If you're British you don't need to worry about it, though. The Brit regulator has stated that it hasn't tested for it, that it will never test the Covid vaccines for it, and that in fact they've never tested ANY vaccine EVER for any non-payload constituents. So you can relax.


B/ All of them, not some.

People power made payroll support in putrid places prodigiously perilous


Re: Somebody needs to cut the sh*t out

A/ I read that as the (unpaid) strikers, not the would-be payees.

B/ Having seen a couple of these up close, it's not the genuine workers who are doing the jostling/violence, it's the pretend-worker heavies who are employed/paid directly by the union.


Re: Explosion proofing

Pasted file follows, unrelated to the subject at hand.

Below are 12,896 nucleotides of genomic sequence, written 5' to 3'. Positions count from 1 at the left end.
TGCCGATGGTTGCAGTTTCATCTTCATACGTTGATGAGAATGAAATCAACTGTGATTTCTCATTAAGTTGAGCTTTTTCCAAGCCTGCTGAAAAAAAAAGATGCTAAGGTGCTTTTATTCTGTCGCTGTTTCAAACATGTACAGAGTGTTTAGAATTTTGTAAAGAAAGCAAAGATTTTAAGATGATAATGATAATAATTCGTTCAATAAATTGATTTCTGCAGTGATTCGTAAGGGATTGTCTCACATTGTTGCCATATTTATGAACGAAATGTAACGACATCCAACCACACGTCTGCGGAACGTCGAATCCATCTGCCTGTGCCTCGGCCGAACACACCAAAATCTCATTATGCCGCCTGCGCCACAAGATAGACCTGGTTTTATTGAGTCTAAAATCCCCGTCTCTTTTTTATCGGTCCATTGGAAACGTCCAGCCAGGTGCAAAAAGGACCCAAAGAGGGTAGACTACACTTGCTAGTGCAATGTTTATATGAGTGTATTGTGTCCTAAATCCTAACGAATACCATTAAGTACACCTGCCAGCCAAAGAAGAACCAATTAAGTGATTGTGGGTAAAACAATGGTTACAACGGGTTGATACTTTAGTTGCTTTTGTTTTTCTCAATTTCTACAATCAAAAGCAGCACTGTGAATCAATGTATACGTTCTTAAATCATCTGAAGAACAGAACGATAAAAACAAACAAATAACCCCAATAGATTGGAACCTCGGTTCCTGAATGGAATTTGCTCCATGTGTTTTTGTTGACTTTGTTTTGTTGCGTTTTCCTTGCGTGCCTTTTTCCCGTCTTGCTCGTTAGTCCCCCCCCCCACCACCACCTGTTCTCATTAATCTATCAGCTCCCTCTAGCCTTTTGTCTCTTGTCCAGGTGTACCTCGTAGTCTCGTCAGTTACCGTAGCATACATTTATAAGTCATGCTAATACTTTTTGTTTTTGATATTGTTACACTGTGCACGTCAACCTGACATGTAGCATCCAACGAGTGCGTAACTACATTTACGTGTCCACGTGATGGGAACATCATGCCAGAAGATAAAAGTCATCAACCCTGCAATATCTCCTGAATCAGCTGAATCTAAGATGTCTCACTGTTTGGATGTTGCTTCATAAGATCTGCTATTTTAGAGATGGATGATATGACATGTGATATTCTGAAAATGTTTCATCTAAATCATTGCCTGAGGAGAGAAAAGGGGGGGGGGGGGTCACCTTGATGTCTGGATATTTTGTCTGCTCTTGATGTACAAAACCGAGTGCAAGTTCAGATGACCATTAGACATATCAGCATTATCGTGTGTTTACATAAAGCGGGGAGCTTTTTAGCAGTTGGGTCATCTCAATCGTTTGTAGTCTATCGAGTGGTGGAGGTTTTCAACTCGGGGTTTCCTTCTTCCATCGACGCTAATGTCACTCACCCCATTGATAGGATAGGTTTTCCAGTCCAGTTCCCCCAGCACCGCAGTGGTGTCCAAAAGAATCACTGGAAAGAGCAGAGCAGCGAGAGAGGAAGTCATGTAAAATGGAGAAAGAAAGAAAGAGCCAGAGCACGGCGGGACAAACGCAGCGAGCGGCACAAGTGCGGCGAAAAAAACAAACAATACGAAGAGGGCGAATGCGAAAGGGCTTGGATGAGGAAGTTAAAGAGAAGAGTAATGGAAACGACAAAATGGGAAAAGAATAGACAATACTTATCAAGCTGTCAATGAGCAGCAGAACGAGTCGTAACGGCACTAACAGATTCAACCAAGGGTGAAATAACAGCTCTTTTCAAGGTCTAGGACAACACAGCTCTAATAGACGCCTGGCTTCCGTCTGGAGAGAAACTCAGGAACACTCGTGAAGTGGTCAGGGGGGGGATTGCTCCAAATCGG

Motorbike armour inserts!

Just occurred to me. That'd be ideal for this sort of shock.

The soft, thin, top-rated ones are materials-science marvels of shock-dispersion. A startling demo of their effectiveness is to drop a ball of it, and it just lands pat -- not even the slightest suggestion of bounce.

I can vouch for its intended effectiveness, too. I was sold by the demo, hit the deck about 12mths later on fresh oil at Donnington doing over 80mph, and didn't really notice: not even any soreness, let alone bruises.

Either buy a slab or save money by contacting the mfr asking for rubbish offcuts.


Re: Explosion proofing

An easier trick might be to take a leaf out of the hi-fi boys' book:

Cut squash balls in half, mount the table legs on top of them.

Programmable or 'purpose-bound' money is coming, probably as a feature in central bank digital currencies


Re: Orwell would have been proud of the use of language

Canada did precisely that during Covid.

Nuked all bank accounts, investments, and access to cash for everyone on the Trucker Convoy AND everyone who donated, eg via their GoFundMe.